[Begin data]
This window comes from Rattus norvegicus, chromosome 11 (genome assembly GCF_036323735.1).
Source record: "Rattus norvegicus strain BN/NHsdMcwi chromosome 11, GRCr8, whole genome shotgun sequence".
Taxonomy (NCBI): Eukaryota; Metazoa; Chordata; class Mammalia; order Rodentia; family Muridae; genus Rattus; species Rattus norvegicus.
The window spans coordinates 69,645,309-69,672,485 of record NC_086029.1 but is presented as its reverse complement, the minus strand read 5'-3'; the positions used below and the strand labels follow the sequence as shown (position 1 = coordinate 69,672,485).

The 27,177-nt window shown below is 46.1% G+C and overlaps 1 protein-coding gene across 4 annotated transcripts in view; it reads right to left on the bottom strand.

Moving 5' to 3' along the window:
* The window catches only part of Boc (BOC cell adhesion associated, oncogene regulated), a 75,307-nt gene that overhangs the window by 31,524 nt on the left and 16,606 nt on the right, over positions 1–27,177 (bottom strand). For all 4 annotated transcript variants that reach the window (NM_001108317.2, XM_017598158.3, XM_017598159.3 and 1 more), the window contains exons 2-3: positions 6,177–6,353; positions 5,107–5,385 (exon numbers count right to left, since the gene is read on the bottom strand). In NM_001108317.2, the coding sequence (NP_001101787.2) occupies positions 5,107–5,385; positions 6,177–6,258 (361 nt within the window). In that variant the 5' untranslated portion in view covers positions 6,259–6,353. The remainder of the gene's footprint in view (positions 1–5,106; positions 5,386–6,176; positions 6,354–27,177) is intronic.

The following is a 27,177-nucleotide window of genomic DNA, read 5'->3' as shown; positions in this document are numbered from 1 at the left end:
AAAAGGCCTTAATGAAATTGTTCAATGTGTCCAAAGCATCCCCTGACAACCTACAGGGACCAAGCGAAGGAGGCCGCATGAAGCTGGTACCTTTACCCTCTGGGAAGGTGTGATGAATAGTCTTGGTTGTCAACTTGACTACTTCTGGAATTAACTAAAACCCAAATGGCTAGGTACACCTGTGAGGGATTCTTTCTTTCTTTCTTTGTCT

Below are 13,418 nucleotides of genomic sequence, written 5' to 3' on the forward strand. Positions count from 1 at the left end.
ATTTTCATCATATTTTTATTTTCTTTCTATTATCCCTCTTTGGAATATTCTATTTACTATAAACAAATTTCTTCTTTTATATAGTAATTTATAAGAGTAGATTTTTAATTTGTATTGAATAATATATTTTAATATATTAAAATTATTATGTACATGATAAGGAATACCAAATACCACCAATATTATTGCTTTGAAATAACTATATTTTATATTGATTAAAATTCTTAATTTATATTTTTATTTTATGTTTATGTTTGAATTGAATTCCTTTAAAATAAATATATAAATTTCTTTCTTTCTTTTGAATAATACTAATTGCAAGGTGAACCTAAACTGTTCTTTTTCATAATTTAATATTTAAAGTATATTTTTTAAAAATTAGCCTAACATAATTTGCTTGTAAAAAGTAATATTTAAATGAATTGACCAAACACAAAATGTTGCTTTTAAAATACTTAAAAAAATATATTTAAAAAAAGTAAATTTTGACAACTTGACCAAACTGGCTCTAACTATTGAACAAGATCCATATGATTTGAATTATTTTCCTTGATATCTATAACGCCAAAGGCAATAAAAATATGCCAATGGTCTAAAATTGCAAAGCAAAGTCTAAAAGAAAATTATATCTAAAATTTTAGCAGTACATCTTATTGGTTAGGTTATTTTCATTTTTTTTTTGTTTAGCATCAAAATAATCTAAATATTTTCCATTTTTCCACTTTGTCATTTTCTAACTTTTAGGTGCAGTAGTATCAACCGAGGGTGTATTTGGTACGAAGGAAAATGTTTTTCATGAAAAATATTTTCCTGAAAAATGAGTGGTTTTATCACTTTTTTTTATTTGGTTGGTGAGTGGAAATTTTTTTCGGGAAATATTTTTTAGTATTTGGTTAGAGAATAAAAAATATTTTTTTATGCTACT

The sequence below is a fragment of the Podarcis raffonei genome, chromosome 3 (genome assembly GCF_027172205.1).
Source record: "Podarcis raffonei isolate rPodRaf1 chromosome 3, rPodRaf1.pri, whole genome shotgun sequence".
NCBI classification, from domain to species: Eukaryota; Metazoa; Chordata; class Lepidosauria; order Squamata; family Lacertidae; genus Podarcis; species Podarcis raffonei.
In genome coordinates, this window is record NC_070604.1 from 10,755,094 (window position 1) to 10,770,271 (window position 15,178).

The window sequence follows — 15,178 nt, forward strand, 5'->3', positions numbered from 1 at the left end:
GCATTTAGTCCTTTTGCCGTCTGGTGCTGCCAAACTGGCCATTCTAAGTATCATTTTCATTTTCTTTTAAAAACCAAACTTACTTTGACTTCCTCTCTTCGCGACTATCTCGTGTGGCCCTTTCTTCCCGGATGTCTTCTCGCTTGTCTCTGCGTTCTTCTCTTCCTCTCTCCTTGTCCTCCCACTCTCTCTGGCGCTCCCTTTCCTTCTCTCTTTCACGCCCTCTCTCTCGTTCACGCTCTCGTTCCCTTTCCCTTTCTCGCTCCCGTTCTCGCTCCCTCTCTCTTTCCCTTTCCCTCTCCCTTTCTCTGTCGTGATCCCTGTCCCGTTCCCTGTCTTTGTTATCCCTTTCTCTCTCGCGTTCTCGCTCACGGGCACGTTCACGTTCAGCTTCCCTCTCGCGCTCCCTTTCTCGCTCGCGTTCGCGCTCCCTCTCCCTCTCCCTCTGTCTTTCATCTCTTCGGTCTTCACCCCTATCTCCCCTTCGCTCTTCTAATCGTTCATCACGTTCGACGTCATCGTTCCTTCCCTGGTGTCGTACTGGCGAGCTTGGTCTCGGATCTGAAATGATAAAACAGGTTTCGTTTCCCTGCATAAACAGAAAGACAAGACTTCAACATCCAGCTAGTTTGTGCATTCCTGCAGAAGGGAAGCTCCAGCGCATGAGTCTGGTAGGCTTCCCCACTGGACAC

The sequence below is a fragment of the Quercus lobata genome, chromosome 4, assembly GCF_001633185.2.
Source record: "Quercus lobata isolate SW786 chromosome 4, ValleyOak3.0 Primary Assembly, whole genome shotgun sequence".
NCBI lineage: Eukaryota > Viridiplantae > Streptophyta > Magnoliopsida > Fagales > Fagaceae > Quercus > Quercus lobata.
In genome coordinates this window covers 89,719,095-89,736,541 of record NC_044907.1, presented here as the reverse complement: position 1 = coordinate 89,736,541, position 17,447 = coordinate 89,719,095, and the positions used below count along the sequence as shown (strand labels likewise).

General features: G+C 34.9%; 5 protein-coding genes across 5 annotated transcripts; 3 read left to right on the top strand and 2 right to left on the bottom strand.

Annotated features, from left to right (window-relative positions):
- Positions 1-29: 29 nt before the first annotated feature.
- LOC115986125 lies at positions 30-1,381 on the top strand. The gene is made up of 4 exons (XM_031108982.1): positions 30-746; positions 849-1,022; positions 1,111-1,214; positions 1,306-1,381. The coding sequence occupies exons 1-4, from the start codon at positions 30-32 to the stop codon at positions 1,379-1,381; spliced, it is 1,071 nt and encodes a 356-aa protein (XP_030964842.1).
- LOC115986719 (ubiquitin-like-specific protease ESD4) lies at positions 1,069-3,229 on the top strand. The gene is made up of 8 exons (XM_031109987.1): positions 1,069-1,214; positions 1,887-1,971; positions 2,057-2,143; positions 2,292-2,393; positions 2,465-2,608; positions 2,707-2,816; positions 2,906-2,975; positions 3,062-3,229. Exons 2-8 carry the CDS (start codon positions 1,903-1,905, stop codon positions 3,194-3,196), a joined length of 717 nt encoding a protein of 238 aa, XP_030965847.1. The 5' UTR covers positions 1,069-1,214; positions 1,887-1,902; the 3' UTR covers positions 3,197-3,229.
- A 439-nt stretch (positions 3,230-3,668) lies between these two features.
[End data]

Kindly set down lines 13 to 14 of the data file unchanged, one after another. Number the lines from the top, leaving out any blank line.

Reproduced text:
Source record: "Podarcis raffonei isolate rPodRaf1 chromosome 3, rPodRaf1.pri, whole genome shotgun sequence".
NCBI classification, from domain to species: Eukaryota; Metazoa; Chordata; class Lepidosauria; order Squamata; family Lacertidae; genus Podarcis; species Podarcis raffonei.